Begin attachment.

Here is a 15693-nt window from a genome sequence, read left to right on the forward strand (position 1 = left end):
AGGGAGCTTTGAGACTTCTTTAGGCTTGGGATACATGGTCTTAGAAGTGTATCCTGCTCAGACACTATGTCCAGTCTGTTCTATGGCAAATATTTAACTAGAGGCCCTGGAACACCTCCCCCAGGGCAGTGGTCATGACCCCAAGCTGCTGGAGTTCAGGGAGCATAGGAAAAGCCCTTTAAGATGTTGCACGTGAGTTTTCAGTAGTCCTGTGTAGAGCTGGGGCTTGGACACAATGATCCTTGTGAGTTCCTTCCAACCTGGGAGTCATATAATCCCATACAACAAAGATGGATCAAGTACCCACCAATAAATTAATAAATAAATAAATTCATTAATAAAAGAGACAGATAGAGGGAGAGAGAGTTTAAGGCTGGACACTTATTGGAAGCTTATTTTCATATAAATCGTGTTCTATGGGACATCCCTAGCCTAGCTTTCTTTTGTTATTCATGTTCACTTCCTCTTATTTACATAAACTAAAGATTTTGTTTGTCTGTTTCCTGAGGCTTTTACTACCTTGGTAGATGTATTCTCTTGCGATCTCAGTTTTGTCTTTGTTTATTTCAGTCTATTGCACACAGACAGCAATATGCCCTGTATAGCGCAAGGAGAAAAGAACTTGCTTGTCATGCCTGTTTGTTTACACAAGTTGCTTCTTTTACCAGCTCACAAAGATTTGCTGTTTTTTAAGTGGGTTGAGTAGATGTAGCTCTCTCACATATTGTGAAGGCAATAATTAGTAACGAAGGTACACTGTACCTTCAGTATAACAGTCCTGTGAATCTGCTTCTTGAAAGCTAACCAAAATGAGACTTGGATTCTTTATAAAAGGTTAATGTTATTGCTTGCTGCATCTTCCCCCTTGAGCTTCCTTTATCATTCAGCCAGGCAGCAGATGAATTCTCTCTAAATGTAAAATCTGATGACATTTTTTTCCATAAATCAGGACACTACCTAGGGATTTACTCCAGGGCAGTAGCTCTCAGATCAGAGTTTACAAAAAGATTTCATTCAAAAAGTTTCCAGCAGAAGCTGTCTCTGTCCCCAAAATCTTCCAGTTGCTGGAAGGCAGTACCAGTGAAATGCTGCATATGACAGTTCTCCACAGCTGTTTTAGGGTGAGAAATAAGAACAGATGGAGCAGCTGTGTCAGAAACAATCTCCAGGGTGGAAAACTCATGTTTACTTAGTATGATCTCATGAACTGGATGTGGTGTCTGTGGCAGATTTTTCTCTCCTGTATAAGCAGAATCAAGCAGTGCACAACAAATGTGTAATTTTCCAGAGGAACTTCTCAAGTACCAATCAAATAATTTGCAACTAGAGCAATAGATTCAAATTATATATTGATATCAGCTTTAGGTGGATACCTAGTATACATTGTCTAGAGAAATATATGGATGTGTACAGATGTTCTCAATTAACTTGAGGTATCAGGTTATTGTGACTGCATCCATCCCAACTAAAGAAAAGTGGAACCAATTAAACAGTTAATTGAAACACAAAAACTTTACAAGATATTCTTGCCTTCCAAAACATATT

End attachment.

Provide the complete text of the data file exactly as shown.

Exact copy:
Here is a 15693-nt window from a genome sequence, read left to right on the forward strand (position 1 = left end):
AGGGAGCTTTGAGACTTCTTTAGGCTTGGGATACATGGTCTTAGAAGTGTATCCTGCTCAGACACTATGTCCAGTCTGTTCTATGGCAAATATTTAACTAGAGGCCCTGGAACACCTCCCCCAGGGCAGTGGTCATGACCCCAAGCTGCTGGAGTTCAGGGAGCATAGGAAAAGCCCTTTAAGATGTTGCACGTGAGTTTTCAGTAGTCCTGTGTAGAGCTGGGGCTTGGACACAATGATCCTTGTGAGTTCCTTCCAACCTGGGAGTCATATAATCCCATACAACAAAGATGGATCAAGTACCCACCAATAAATTAATAAATAAATAAATTCATTAATAAAAGAGACAGATAGAGGGAGAGAGAGTTTAAGGCTGGACACTTATTGGAAGCTTATTTTCATATAAATCGTGTTCTATGGGACATCCCTAGCCTAGCTTTCTTTTGTTATTCATGTTCACTTCCTCTTATTTACATAAACTAAAGATTTTGTTTGTCTGTTTCCTGAGGCTTTTACTACCTTGGTAGATGTATTCTCTTGCGATCTCAGTTTTGTCTTTGTTTATTTCAGTCTATTGCACACAGACAGCAATATGCCCTGTATAGCGCAAGGAGAAAAGAACTTGCTTGTCATGCCTGTTTGTTTACACAAGTTGCTTCTTTTACCAGCTCACAAAGATTTGCTGTTTTTTAAGTGGGTTGAGTAGATGTAGCTCTCTCACATATTGTGAAGGCAATAATTAGTAACGAAGGTACACTGTACCTTCAGTATAACAGTCCTGTGAATCTGCTTCTTGAAAGCTAACCAAAATGAGACTTGGATTCTTTATAAAAGGTTAATGTTATTGCTTGCTGCATCTTCCCCCTTGAGCTTCCTTTATCATTCAGCCAGGCAGCAGATGAATTCTCTCTAAATGTAAAATCTGATGACATTTTTTTCCATAAATCAGGACACTACCTAGGGATTTACTCCAGGGCAGTAGCTCTCAGATCAGAGTTTACAAAAAGATTTCATTCAAAAAGTTTCCAGCAGAAGCTGTCTCTGTCCCCAAAATCTTCCAGTTGCTGGAAGGCAGTACCAGTGAAATGCTGCATATGACAGTTCTCCACAGCTGTTTTAGGGTGAGAAATAAGAACAGATGGAGCAGCTGTGTCAGAAACAATCTCCAGGGTGGAAAACTCATGTTTACTTAGTATGATCTCATGAACTGGATGTGGTGTCTGTGGCAGATTTTTCTCTCCTGTATAAGCAGAATCAAGCAGTGCACAACAAATGTGTAATTTTCCAGAGGAACTTCTCAAGTACCAATCAAATAATTTGCAACTAGAGCAATAGATTCAAATTATATATTGATATCAGCTTTAGGTGGATACCTAGTATACATTGTCTAGAGAAATATATGGATGTGTACAGATGTTCTCAATTAACTTGAGGTATCAGGTTATTGTGACTGCATCCATCCCAACTAAAGAAAAGTGGAACCAATTAAACAGTTAATTGAAACACAAAAACTTTACAAGATATTCTTGCCTTCCAAAACATATT